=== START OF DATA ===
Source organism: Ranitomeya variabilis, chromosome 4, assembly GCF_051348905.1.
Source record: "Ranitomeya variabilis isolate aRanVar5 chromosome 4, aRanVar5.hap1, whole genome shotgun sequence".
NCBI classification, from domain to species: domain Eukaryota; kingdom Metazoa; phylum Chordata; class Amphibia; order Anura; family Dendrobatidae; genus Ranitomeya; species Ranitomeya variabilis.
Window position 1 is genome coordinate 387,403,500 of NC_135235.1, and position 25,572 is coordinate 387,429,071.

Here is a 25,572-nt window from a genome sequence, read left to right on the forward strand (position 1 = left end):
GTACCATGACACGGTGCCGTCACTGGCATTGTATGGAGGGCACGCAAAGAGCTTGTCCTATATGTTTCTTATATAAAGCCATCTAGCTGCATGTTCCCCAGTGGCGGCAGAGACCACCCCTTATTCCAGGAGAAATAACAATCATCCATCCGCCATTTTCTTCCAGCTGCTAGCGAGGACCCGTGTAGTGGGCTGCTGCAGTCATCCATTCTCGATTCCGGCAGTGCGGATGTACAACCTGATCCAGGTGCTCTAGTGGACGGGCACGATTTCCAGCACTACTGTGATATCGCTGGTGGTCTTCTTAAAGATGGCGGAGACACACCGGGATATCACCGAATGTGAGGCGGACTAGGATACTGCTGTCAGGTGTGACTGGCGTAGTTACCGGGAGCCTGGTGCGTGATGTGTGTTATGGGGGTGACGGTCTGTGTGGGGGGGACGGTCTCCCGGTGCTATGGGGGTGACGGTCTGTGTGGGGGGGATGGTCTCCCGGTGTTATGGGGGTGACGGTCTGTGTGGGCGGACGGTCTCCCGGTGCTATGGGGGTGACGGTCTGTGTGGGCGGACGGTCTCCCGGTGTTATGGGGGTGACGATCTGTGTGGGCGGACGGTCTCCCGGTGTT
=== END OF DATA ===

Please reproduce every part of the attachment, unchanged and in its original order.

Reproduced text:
Source organism: Ranitomeya variabilis, chromosome 4, assembly GCF_051348905.1.
Source record: "Ranitomeya variabilis isolate aRanVar5 chromosome 4, aRanVar5.hap1, whole genome shotgun sequence".
NCBI classification, from domain to species: domain Eukaryota; kingdom Metazoa; phylum Chordata; class Amphibia; order Anura; family Dendrobatidae; genus Ranitomeya; species Ranitomeya variabilis.
Window position 1 is genome coordinate 387,403,500 of NC_135235.1, and position 25,572 is coordinate 387,429,071.

Here is a 25,572-nt window from a genome sequence, read left to right on the forward strand (position 1 = left end):
GTACCATGACACGGTGCCGTCACTGGCATTGTATGGAGGGCACGCAAAGAGCTTGTCCTATATGTTTCTTATATAAAGCCATCTAGCTGCATGTTCCCCAGTGGCGGCAGAGACCACCCCTTATTCCAGGAGAAATAACAATCATCCATCCGCCATTTTCTTCCAGCTGCTAGCGAGGACCCGTGTAGTGGGCTGCTGCAGTCATCCATTCTCGATTCCGGCAGTGCGGATGTACAACCTGATCCAGGTGCTCTAGTGGACGGGCACGATTTCCAGCACTACTGTGATATCGCTGGTGGTCTTCTTAAAGATGGCGGAGACACACCGGGATATCACCGAATGTGAGGCGGACTAGGATACTGCTGTCAGGTGTGACTGGCGTAGTTACCGGGAGCCTGGTGCGTGATGTGTGTTATGGGGGTGACGGTCTGTGTGGGGGGGACGGTCTCCCGGTGCTATGGGGGTGACGGTCTGTGTGGGGGGGATGGTCTCCCGGTGTTATGGGGGTGACGGTCTGTGTGGGCGGACGGTCTCCCGGTGCTATGGGGGTGACGGTCTGTGTGGGCGGACGGTCTCCCGGTGTTATGGGGGTGACGATCTGTGTGGGCGGACGGTCTCCCGGTGTT